But, rest assured, you don’t need to know french to travel in france. We’re so spoiled, us english speakers! (and I mean that in both the best and worst possible ways) The best thing to know in any language is “do you speak english?”

    When I traveled in France, I spoke German pretty well, but I couldn’t even count to five in French. (though thanks to the montessori school i went to for preschool, i could count to 10 in spanish and sing “brother john” in french. lol) I found people to be really nice and helpful, as long as I said “parlay vouz anlgaiz?” I’m sure they tried not to laugh at my manglation, but hey, I managed to do okay!

    Your parents will do great.

    My mom turned 70 on Tuesday, and she was like “I expected to feel so much older than I do at 70!” They’re in great health, really, and active and I shouldn’t take that for granted, I guess. But if they went off to France, I’d lecture my mom “take plenty of bandaids! You always get blisters the first day you travel, and you never have bandaids!” And that would be about the extent of my worry. I’m not sure if that makes me a bad child! I’m so uncaring. 😉

    Daisy sounds like a trip. As long as she’s happy, right?

  8. 8 observantbystander August 3, 2007 at 12:44 pm

    Deb – Thanks, I was really apprehensive about this trip for them. They’ve traveled extensively throughout the US and into Canada, but this is their first off-the-continent experience. Mom is especially worried about things but was happy to learn that she could use her email there! (Hey mom, it’s not called the world wide web for nothin’!).

    Daisy seems pretty happy in her little world. I see a bit of a spark when I let her out after dark and she can mole-hunt to her heart’s content. Whatever it takes.

  9. 9 observantbystander August 3, 2007 at 12:45 pm

    V: Oh heavens! I didn’t think my parents did that anymore. Not a picture I like to have in my head! Eeeewwwww.

  10. 10 pradapixie August 3, 2007 at 1:29 pm

    Parlez vous francais? oui, tres bien….That’s it almost my entire French knowlegde and I’ve been going over there for holidays for years. So I’m sure your parents will be fine. Especially if they try and speak French, cause the French respond better even if your accent is awful.
    Hope Daisy settles down… or maybe comes out of herself may be better, at least for Coco

    pxx

    Pix: Ha! I learned how to freaking edit comments! Just now! (OK, ok. Calming down. Better, better. There. Deep cleansing breath. Done.) Thanks Pix – Yeah, I imagine the old doddering parents will do well in France. They’re in a group FULL of people anyway, so they can’t get lost or anything. Daisy came out of her kennel tonight and interacted (briefly).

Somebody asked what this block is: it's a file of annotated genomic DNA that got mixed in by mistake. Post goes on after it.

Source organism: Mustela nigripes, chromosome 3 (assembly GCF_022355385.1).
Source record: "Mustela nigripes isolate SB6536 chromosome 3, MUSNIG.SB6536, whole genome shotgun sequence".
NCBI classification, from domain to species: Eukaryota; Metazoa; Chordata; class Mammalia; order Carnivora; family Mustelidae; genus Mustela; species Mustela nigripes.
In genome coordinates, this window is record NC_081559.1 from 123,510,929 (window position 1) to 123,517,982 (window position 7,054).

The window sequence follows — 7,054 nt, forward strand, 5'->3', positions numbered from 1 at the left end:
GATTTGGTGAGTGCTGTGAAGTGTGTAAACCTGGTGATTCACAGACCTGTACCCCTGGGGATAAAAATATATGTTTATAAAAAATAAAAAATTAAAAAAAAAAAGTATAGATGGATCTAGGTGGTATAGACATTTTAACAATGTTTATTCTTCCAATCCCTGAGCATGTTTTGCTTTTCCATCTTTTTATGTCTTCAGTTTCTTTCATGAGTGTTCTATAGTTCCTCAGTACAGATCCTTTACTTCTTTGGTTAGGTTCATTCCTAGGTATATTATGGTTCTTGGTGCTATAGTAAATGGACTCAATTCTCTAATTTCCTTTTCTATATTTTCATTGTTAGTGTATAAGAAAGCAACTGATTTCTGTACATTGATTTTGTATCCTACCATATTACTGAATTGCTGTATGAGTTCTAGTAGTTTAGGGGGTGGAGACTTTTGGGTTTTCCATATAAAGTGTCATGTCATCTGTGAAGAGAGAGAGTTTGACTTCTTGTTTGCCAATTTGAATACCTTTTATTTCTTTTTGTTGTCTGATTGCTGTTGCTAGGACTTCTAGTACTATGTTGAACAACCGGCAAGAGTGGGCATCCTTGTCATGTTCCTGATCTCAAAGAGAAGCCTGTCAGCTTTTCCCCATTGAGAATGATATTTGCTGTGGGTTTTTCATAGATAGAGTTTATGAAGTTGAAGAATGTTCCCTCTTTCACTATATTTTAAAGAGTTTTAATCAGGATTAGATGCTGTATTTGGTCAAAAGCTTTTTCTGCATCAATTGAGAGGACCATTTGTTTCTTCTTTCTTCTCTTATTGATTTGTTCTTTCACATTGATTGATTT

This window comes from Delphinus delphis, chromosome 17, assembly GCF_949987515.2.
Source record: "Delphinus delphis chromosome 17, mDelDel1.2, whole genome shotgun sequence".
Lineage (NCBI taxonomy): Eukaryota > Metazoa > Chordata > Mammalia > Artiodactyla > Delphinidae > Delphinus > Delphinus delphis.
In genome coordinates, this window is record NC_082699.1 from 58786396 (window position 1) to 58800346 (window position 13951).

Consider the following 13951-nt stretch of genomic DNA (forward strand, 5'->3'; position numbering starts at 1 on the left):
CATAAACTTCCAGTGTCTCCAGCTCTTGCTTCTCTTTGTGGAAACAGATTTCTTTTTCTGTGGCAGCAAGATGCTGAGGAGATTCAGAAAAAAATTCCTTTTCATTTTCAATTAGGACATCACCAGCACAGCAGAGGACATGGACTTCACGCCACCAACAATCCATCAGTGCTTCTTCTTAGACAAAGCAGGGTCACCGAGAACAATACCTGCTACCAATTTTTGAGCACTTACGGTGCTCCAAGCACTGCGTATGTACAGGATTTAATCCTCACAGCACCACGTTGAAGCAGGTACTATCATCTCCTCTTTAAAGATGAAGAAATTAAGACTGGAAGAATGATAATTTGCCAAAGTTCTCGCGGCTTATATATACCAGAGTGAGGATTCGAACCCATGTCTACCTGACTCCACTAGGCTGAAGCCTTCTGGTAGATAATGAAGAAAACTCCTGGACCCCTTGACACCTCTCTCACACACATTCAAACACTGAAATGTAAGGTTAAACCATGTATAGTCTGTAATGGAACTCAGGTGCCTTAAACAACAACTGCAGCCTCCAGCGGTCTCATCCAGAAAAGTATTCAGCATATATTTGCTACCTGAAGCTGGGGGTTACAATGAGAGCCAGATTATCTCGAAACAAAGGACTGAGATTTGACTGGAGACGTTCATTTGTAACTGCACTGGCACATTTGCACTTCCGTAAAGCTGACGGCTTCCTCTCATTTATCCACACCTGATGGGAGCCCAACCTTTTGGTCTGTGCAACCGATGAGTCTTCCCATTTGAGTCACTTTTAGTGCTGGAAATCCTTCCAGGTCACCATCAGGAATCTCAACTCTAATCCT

11. 11 writerchick August 3, 2007 at 9:52 pm

    Oh poor crazy Daisey. She sounds like a neurotic little pooch. If you want to have some fun you could play hide the kennel with her. You know, set it up in a different place each day – then she’d have to sniff it out. But don’t make it easy for her, hide it under dirty laundry – behind the trash cans – or lean it against the wall with the door side in. I’m evil, I know. 👿
    WC

    WC: Ah yes, I have considered that and would do it if I wasn’t afraid it would send her into a tailspin of depression that she may never recover from….Last year I was sitting for the dog and accidentally left her outside all night. I never told my mother, thinking she wouldn’t notice the dog’s newfound reticence in leaving the house. I think she noticed something was amiss however. I have noticed that I practically have to drag the dog outside now. She pretty much distrusts me completely, but I’m trying to win her over with extra helpings of green beans.

  12. 12 Bella August 4, 2007 at 3:16 am

    OB, how nice that your parents have this opportunity; hey, maybe you’ll get some good souvenirs out of it 😉 I’m all about the presents! Ha! Ha! Ha! I don’t know French, I don’t know Spanish, but I do speak presents — let me know what they bring you 🙂 Very sweet of you to take care of their pooch too, I’m sure that means the world to them!

    Bella – Presents! I’ve asked her to bring me a scarf. I said NO BERETS and NO EIFFEL TOWER EARRINGS! They said they’re not bringing any wine back – which floors me since they’re such wine fanatics. Oh well. Maybe they’ll surprise me and bring back the Mona Lisa.

  13. 13 Paul Baylay August 5, 2007 at 4:40 pm

    What a great tale… Just slowly working my way back through your previous posts. I have a lot to catch up on. 😀

  14. 14 Anthony North August 6, 2007 at 8:07 am

    Hi OB,
    I’m new. Is it alright to abbreviate?
    Don’t worry about your parents. It’s even better than asking, ‘do you speak English?’ All the French words of importance were absorbed by the English language anyway.
    I blame the Normans.

  15. 15 observantbystander August 6, 2007 at 8:18 am

    Anthony: Welcome! Those dang Normans. I’m assuming things are going well for the folks since I haven’t received and SOS or anything yet. Their dog is depressed though.